Development and the Middle Path: Beyond the Criticism

I used to be a therapist at a summer camp for teenagers. We had a rule for groups: you can bring up any problem you like as long as you offer a reasonable suggestion, too.

After reading The Ideology of Development by William Easterly, I wish I could apply the same rule to him.

In the article Easterly talks about “developmentalism” as an ideology where developed nations and global organizations (like the UN) impose their visions of governance and economics on developing nations. He accurately describes the negative consequences of such types of intervention.

I do think that there is the potential for great harm when powerful nations and donors use a “MY size fits all approach.” And I do think that many developing countries are harmed by the legacy of colonialism and it’s current manifestation– heavy-handed and over-stepping development.

But there’s also risk in criticizing without offering an alternative. As any therapist knows, telling a client to stop doing something never works. You have to figure out what to do instead.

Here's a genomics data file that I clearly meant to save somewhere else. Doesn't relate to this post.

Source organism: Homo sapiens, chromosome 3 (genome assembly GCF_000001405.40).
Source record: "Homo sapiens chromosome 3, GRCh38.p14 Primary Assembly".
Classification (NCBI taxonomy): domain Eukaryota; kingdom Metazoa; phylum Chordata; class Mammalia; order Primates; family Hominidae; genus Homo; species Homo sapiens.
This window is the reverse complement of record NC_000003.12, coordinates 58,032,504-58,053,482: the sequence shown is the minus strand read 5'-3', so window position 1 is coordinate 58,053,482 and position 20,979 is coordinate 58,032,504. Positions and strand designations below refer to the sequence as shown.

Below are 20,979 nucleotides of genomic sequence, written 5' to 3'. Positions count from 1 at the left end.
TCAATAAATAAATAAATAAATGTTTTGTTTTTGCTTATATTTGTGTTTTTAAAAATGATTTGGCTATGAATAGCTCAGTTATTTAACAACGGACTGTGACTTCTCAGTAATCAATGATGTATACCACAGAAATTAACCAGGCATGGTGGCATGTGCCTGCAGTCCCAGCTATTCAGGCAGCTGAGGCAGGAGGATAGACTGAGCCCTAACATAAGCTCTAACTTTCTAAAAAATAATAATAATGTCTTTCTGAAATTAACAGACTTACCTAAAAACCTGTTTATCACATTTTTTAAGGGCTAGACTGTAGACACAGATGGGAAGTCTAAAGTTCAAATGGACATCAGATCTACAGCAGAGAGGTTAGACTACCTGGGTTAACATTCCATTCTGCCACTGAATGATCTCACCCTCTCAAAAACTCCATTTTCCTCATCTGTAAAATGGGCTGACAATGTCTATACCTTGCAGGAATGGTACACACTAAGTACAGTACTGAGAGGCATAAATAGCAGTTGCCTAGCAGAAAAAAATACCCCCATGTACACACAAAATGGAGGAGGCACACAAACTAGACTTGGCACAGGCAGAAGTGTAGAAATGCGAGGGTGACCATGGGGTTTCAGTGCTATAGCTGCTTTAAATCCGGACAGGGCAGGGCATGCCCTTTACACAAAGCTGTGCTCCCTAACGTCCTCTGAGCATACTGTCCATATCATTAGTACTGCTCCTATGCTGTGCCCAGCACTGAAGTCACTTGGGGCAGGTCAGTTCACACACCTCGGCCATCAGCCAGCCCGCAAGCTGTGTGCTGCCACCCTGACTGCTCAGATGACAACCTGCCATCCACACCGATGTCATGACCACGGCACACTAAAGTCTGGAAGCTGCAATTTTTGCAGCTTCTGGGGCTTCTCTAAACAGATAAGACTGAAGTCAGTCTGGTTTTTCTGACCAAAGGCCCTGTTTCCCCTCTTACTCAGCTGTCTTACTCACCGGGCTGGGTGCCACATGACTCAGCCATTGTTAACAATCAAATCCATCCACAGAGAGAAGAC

The bell has been rung. The ship has sailed. The cat is out of the bag.

Development is a part of the global landscape. Our interests are tied up with one another’s, and people care about what’s happening in the world. We can’t, as Easterly seems to be suggesting, just “stop it.”

This article paints all development with the same brush but does come around a little at the end.

Easterly suggests that instead of asking, “What is to be done?” We can ask, “How can people be more free to find their own solutions?”

Yes. This can be development’s middle path.

I’ve been taking classes on International Development for almost two months now. I’m learning tons and am so happy to be enrolled. But there’s a lot of articles like this. Negative and angry. This type of discourse has a paralyzing affect, and, in my opinion, isn’t very helpful.

There have been some articles that do give solutions. More on those later.

 

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